by Russell Atkins

Alex Wurz said he was over the moon at having secured the third podium finish of his Formula 1 career in last weekend's Canadian Grand Prix on the tenth anniversary of his debut in the top flight - and he put his success down to his never-say-die attitude both on and off-track.

The Austrian delivered Williams' its first rostrum in more than two years in a chaotic race around Montreal's challenging Circuit Gilles Villeneuve, despite starting all the way down in 19th position on the grid and having managed to overcome an early nudge from Scuderia Toro Rosso driver Scott Speed that left his FW29 with a damaged rear wing and subsequent loss of downforce. It was a result, he admits, beyond anything he had ever dared hope for.

"I knew before the start that with a strong race - and I've had a few of them this year - I could make the points," he told Crash.net afterwards, "but I didn't really expect or even dream about finishing on the podium. It feels good and will certainly help everyone in the team.

"We decided to go for a very risky one-stop strategy which required a very precise driving style and for me to look after the tyres. It was tricky because I had the heaviest car at the start. Being a one-stop, that meant I was also very heavy during the second stint on the option tyres. They started to grain immediately after I left the pits.

"In Canada only the racing line is clean and on the marbles it's so easy to make mistakes, as we saw with so many crashes. With such a heavy car it was very difficult not to slide onto the marbles. Our strategy would only have worked on the basis of me not making any mistakes and I didn't, so I'm very happy about that.

"We calculated on the safety car for me to get into the points and it worked. I think the last safety car was just a present from someone up in heaven! That sealed third position for me. At the end I was catching Nick (Heidfeld) very quickly. He then had the graining I had already got rid of, and when you suffer with that you can hardly defend yourself."

The 33-year-old - whose family runs an international road safety training business - recently signed up to front a United Nations Road Safety Campaign, and has been a frequent and vociferous advocate of the necessity to make cars safer to drive, both on an away from the race track. Having suffered a number of high-speed accidents himself, he was particularly marked by the one that befell BMW-Sauber ace Robert Kubica in Canada.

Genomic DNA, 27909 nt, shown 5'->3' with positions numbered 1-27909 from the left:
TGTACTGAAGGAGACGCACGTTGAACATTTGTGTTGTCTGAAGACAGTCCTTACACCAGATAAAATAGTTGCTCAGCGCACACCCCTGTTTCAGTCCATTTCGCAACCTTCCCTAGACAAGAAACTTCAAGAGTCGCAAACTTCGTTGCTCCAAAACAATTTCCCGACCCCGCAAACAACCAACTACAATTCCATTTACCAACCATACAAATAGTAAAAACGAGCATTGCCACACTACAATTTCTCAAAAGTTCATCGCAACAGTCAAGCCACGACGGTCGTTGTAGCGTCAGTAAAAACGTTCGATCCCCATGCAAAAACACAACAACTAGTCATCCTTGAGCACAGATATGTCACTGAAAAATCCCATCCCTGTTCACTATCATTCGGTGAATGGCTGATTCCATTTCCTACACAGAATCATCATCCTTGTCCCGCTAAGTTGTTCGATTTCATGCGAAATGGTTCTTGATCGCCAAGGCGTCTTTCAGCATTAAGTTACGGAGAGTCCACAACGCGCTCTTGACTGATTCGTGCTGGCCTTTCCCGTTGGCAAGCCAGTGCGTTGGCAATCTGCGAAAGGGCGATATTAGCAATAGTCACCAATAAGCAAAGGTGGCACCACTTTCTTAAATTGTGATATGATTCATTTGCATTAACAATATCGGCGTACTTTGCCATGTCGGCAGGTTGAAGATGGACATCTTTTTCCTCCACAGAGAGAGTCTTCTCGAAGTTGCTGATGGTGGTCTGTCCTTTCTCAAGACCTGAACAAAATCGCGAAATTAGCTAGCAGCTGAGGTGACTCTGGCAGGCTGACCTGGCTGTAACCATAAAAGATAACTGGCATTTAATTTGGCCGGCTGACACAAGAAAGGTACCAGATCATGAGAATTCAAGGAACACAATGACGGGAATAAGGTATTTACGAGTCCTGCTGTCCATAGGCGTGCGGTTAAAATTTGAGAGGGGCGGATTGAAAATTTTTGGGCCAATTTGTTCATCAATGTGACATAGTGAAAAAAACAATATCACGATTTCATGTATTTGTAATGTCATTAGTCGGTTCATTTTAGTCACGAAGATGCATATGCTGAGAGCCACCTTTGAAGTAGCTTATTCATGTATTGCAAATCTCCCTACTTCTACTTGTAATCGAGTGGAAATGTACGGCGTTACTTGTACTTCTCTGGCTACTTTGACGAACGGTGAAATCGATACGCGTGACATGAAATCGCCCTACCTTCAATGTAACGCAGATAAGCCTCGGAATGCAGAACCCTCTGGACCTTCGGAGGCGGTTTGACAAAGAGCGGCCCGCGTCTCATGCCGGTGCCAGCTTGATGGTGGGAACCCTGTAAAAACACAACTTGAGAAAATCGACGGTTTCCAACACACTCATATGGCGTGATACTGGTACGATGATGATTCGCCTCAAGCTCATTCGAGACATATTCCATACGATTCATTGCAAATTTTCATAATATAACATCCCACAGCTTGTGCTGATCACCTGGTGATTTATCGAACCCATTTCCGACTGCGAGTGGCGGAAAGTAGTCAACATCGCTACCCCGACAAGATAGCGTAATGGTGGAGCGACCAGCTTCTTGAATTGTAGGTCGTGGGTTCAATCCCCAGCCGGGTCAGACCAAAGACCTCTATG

"At the time I was ahead of him," he stated. "I came out of the hairpin and suddenly saw hundreds and thousands of small bits flying. I looked up at the big screen at the same time and saw the shunt, so I got onto the radio immediately. When you come past the scene of an accident like that for the first time you realise it was a monster shunt, and he was very lucky even to come out of it alive.

"I'm not sure what speed Robert was doing, but I know I had the fastest accident a driver has ever walked away from, with an impact of 300km/h during a test at Paul Ricard. It was a huge shunt, but I walked away from it. Motorsport is always dangerous, and things can always go wrong. I'm aware of all that but it's what I love doing.

"We see in Formula 1 how far safety can be pushed, and by contrast how passive safety in road cars can be. More than 3,000 people die in road car accidents in the world every single day. That's a horrendous figure, far too many to be acceptable. The safety we now have in Formula 1 should be and must be put into road cars too. We saw in Montreal just what type of crashes can be survived."

With the US Grand Prix at Indianapolis this coming weekend, Wurz is now keen to build on the positive momentum the team has taken away with it from Canada, and is optimistic the squad is well on-course to fighting its way back up the order following a dreadful 2006 that saw the Grove-based outfit register a mere eleven points season-long. The Williams of 2007, he stresses, is a very different place to the one of last year.

"We are slowly chipping away at everyone in front of us," he underlined, "but we are still not up with the top three. Renault in particular have made a huge step forward over the last two grands prix, so we can't stop pushing and we certainly won't. We have a really good structure of people all working together in the same direction. Everyone is there for each other and it's a very nice place to be at the moment.

"Indy will be interesting. The race is similar in terms of wing level to Montreal, but the circuit has a slightly higher natural grip level. We will use the soft and medium tyres there, rather than the super-soft ones we had here, and we will adjust the chassis balance a little bit for the track too. I think if we can squeeze it out in qualifying like (team-mate) Nico (Rosberg) did here we can get into the top ten, and if we have a good race we can score points again, but the competition in the midfield is so hard you have to do everything 100 per cent right to get points.

"Not being willing to give up is just my nature - it's how I came back to being a racing driver again from testing. You always have to push right to the end. That's how I came back into Formula 1 and it's how I will leave."

 

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